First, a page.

Douglass realizes that his tone in the body of his narrative may have resembled a condemnation of all religion. The appendix is designed to set the record straight: Douglass is not opposed to all religion; he only takes issue with the religion that slaveholders use to justify their inhumane actions. In fact, Douglass “loves the pure, peaceable, and impartial Christianity of Christ.” It is only the distortion of Christianity that he experienced as a slave that he hates.
Douglass’s references to divine providence show him to be a firm believer in a benevolent, Christian God. What he finds intolerable is certainly not Christianity.It's the hypocritical distortion of Christianity, the religion in which he believes and worships, to condone the atrocities of slavery.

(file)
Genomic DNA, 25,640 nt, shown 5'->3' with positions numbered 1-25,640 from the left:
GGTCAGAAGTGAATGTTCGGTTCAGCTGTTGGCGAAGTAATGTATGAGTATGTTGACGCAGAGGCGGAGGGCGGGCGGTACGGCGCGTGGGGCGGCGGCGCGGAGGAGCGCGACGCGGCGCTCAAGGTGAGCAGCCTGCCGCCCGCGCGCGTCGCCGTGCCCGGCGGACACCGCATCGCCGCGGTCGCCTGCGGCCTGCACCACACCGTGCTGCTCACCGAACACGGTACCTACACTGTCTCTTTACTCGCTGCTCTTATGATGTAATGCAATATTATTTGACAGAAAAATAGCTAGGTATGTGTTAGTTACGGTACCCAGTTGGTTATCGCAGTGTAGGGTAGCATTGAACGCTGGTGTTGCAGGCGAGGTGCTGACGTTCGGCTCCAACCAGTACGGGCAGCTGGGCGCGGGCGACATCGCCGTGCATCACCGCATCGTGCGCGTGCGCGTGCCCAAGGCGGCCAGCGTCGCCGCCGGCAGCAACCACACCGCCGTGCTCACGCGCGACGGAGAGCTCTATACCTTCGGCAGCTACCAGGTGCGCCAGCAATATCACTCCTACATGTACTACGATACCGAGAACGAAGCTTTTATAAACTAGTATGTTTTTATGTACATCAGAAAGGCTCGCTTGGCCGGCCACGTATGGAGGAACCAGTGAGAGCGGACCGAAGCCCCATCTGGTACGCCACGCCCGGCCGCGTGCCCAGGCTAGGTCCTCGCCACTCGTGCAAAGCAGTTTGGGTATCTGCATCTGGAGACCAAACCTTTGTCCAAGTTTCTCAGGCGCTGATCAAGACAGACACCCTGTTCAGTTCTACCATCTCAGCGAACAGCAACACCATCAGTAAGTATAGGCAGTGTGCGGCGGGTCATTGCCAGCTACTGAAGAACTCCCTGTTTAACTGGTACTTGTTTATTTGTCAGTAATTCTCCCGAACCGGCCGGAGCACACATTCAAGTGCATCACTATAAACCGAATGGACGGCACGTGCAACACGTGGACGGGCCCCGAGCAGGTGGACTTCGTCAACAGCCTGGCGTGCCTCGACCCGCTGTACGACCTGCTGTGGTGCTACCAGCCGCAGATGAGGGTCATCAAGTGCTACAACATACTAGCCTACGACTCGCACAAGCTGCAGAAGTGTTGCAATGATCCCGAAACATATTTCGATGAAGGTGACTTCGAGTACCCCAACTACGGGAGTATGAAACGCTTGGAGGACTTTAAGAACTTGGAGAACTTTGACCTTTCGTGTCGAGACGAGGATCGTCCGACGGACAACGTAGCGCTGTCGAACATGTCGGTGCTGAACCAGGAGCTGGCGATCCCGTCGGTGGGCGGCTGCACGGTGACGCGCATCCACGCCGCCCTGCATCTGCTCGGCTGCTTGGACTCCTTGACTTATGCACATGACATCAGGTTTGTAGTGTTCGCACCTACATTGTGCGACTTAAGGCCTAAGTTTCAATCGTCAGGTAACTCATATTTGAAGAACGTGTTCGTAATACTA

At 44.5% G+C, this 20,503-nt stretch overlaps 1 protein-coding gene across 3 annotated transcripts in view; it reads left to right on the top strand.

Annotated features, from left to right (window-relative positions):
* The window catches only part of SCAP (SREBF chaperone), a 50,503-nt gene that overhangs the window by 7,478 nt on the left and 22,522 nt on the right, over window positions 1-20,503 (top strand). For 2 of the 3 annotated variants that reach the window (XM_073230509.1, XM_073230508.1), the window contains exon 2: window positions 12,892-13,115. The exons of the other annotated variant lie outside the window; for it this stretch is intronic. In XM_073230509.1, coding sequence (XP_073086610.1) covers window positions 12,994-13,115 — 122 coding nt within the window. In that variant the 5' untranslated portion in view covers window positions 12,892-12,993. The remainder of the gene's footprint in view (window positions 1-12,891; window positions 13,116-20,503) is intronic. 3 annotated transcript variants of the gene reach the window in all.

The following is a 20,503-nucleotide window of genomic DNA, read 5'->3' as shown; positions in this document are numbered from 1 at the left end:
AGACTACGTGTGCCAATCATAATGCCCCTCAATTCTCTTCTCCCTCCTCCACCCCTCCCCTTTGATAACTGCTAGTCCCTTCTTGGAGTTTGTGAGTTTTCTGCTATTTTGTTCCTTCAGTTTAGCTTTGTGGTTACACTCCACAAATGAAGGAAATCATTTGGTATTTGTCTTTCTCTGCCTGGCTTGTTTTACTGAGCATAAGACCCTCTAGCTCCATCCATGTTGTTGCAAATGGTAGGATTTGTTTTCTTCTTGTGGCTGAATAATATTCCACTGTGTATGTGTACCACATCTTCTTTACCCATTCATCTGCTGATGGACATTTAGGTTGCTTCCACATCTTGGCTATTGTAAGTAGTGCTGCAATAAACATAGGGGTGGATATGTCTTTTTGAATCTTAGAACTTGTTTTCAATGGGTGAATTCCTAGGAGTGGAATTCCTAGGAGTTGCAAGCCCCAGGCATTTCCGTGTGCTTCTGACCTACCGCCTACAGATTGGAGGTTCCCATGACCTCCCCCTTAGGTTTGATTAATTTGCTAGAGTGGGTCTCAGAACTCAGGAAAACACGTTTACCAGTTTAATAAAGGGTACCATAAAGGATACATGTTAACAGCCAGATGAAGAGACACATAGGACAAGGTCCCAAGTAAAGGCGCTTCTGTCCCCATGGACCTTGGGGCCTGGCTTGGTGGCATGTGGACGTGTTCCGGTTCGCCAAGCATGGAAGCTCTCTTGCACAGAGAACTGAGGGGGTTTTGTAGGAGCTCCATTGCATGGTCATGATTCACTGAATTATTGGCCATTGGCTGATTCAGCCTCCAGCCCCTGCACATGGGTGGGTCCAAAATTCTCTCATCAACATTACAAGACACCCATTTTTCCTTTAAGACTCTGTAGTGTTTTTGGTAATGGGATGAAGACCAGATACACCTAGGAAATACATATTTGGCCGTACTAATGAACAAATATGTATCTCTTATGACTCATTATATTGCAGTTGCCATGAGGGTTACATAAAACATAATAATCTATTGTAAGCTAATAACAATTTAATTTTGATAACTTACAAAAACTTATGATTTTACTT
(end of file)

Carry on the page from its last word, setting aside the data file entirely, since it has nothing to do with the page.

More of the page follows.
Douglass condemns the hypocrisy of so-called Christians who brutally beat slaves, use them for prostitution, disband their families, and steal from their fellow humans. Oftentimes, Douglass notes, the ill-gotten gains of slavery are funneled back into the church. Douglass uses Bible verses to support his arguments, and compares the immoral slaveholding Christians to the Pharisees who persecuted Christ. He also invokes abolitionist poetry and ironically lampoons Southerners’ own songs in order to drive his point home.
Slavery and the corrupt church help sustain one another, and, in turn, amplify the vices of each institution. Douglass’s treatment of the issue highlights the irony of a situation in which those who are supposedly the most pious encourage the most inhumane activity.